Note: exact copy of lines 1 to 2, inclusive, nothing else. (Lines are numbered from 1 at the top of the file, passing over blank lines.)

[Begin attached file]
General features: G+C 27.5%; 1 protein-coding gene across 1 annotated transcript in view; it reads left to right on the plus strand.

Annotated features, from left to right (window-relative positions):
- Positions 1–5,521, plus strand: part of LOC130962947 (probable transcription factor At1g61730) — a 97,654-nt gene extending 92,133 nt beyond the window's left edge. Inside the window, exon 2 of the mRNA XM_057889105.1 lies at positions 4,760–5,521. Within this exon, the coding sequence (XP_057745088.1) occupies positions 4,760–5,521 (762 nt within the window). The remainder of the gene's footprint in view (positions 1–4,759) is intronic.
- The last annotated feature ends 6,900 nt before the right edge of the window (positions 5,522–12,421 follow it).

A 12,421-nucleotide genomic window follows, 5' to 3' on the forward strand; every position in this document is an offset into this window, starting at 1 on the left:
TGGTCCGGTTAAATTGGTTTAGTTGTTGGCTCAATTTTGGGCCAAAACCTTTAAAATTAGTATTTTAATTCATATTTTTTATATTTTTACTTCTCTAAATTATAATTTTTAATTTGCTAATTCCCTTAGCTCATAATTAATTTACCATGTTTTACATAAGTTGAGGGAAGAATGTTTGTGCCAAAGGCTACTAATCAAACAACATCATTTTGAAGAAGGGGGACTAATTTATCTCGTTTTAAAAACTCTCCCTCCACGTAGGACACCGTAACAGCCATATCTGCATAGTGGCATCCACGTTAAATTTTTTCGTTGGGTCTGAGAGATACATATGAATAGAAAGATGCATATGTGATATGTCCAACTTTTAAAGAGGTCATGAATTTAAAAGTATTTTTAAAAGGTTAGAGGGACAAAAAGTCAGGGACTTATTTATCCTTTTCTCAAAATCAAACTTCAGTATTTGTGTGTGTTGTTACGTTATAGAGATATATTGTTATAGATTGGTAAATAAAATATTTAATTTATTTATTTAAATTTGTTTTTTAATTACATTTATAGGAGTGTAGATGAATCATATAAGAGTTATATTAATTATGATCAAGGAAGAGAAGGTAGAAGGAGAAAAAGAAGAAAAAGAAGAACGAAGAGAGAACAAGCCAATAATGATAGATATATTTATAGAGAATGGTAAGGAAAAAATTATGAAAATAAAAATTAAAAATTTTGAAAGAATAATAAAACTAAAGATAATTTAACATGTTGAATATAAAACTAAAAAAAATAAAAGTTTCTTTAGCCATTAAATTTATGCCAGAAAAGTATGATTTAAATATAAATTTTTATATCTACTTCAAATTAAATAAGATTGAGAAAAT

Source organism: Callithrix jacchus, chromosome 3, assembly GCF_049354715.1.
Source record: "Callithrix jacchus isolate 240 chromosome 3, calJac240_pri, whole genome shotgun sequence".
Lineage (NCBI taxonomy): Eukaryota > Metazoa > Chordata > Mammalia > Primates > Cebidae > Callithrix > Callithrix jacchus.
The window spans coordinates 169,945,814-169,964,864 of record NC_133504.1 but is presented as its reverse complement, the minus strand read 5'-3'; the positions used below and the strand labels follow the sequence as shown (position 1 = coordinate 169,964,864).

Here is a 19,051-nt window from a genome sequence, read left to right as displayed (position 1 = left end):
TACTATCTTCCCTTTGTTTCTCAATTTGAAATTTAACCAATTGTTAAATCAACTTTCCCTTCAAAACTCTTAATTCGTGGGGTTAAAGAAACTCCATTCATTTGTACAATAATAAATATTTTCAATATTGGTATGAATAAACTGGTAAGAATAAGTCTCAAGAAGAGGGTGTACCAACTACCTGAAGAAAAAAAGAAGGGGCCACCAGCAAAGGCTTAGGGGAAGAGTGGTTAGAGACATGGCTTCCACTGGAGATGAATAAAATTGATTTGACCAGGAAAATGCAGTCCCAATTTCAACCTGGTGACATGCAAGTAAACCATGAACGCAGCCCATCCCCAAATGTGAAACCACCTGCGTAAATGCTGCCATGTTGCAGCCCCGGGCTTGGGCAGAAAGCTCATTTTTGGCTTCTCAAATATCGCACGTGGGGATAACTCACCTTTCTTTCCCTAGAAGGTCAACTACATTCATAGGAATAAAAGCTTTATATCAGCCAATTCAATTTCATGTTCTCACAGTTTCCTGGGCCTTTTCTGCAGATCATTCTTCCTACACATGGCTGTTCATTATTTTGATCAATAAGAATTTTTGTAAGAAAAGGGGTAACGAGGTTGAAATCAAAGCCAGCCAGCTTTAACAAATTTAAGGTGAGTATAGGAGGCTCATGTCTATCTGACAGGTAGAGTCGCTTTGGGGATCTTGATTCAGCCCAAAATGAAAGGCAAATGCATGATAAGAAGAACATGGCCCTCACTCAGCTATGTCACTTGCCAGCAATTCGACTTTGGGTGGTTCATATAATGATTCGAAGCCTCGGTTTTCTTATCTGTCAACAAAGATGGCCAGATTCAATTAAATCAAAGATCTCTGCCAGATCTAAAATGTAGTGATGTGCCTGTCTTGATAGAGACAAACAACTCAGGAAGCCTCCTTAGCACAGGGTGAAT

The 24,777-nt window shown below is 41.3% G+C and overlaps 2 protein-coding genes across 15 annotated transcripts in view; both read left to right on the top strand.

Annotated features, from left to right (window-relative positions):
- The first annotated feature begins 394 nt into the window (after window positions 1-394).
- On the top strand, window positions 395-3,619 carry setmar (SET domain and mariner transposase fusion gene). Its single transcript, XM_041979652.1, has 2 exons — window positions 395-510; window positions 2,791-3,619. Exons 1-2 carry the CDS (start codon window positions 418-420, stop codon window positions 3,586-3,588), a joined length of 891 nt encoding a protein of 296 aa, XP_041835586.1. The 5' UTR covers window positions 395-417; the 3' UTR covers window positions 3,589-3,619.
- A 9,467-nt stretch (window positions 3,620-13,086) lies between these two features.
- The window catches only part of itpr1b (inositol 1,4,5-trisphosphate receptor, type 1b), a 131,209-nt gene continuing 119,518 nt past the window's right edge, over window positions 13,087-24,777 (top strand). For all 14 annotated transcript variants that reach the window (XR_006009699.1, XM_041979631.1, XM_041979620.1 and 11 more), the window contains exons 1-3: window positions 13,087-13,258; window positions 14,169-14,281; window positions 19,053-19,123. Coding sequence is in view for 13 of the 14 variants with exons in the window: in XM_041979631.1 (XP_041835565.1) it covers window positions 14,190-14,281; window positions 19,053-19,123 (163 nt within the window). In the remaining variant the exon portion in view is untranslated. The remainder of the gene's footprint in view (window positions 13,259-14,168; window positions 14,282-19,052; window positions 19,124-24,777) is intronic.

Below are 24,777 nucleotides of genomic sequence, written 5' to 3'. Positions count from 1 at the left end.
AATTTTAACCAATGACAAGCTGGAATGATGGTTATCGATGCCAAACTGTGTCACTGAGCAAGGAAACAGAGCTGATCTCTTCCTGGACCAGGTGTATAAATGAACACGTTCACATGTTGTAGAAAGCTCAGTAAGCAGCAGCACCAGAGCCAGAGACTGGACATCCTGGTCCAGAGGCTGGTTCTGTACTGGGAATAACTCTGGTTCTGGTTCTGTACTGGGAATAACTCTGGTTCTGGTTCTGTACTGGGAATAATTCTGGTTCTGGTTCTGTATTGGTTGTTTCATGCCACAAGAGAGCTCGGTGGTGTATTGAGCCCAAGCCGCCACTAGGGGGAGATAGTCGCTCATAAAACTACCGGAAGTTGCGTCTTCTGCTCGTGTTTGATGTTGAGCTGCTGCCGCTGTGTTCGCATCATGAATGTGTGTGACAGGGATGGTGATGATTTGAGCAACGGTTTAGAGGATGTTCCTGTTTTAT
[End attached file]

General features: G+C 27.5%; 1 protein-coding gene across 1 annotated transcript in view; it reads left to right on the plus strand.

Annotated features, from left to right (window-relative positions):